The prime mover of the scheme, Gary Connolly, says there’s also been progress in getting funding for the data vaults, which have $11 million of local and overseas money committed to them.
Connolly says he can’t name the investors but the New Zealand funds are coming from a “recognised investment group”.
Hogg says he decided to get involved after satisfying himself that the idea has solid local and overseas backing. He says he can see the potential of the data vaults for the investment banking industry, in which he retains contacts.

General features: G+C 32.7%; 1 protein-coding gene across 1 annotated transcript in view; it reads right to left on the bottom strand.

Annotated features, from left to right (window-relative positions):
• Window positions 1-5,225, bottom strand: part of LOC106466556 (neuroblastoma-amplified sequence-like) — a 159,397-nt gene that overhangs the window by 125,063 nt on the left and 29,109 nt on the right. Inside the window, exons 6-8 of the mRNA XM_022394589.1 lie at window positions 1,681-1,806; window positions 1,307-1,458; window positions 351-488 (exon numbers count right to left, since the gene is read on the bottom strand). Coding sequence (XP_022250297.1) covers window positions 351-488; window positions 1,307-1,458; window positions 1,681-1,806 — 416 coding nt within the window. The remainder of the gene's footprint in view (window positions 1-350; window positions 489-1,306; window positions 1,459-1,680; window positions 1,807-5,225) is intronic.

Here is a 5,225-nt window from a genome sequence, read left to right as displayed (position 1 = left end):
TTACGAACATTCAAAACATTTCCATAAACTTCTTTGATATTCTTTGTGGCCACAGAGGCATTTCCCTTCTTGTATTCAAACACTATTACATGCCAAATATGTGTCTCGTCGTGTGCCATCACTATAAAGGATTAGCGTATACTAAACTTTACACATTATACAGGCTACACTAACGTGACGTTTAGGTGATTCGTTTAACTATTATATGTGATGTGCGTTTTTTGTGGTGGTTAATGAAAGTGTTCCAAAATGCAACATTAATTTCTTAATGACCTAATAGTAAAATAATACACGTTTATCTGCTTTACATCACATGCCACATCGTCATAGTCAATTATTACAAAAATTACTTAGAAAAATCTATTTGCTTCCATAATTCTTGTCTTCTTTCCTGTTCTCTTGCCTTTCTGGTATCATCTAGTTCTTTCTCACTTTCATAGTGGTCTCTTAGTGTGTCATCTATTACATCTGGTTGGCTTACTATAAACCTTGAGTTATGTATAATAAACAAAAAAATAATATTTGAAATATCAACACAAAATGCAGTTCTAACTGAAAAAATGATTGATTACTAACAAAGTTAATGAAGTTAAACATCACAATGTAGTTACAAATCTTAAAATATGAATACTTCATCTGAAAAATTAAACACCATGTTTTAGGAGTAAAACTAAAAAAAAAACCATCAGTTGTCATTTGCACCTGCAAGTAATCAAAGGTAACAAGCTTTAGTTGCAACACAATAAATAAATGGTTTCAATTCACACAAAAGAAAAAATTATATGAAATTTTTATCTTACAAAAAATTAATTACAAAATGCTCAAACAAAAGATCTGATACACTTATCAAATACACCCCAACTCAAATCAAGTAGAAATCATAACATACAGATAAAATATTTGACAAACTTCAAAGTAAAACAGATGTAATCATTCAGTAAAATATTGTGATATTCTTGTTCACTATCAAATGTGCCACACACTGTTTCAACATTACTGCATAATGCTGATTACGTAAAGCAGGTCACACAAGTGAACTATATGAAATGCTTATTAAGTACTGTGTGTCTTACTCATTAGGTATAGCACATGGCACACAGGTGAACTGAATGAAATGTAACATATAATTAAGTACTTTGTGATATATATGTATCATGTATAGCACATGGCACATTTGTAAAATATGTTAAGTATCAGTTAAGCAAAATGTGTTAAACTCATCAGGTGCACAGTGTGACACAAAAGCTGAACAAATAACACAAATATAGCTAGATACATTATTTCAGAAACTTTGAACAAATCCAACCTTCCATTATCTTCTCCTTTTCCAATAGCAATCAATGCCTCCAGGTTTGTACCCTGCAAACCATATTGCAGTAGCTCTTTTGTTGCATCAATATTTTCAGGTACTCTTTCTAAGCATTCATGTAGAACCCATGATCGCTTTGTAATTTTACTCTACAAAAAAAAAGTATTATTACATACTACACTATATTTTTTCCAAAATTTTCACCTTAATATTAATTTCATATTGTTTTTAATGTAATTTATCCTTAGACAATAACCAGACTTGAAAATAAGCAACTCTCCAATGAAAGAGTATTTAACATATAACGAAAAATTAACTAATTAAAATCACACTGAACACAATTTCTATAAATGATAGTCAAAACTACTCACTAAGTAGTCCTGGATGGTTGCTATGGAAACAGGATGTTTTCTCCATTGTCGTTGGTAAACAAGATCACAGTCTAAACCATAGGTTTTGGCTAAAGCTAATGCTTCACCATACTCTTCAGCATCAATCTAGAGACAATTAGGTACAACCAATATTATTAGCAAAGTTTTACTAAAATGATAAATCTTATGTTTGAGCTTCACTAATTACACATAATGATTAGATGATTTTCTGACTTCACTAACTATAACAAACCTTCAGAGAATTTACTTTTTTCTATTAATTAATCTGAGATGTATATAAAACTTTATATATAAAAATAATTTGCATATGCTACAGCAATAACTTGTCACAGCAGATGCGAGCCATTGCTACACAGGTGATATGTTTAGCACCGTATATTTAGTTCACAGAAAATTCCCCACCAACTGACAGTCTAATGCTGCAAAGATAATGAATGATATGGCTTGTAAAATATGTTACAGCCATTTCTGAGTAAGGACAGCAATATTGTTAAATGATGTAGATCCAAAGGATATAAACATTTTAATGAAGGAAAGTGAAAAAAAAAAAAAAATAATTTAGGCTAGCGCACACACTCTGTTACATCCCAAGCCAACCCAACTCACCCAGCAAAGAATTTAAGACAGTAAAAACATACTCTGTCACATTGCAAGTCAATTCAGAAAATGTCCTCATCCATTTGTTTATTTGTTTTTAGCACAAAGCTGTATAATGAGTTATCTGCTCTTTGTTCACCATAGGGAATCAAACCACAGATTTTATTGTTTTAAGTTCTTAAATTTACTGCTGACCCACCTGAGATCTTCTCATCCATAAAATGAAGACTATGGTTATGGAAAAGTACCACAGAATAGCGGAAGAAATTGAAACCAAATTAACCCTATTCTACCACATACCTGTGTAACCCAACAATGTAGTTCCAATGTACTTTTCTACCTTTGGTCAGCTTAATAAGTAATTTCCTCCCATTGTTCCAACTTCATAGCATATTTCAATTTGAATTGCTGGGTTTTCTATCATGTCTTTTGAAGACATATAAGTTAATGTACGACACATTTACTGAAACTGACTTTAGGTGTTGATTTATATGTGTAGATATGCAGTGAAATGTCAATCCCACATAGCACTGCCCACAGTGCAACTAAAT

Connolly claims seven organisations are keen to begin using the vaults and five others are interested, all of which are overseas. On that basis, he says the vaults can begin breaking even in five months of being commissioned.
Hogg says the chain of vaults is similar to a data fortress scheme which he sought $100 million of government backing for in the late 1980s.
“That idea was probably too grand,” he says; and in relation to the current scheme, “from little acorns great oaks grow”.
Thus far Connolly and backers have called themselves Secure Data Vault New Zealand (SDVNZ), which was formed into a trust. Last week the trust leaders were to meet to discuss formation of a company, among whose directors would be Connolly and Hogg.
So far the group has two facilities, one on Auckland’s North Shore and the other in Southland.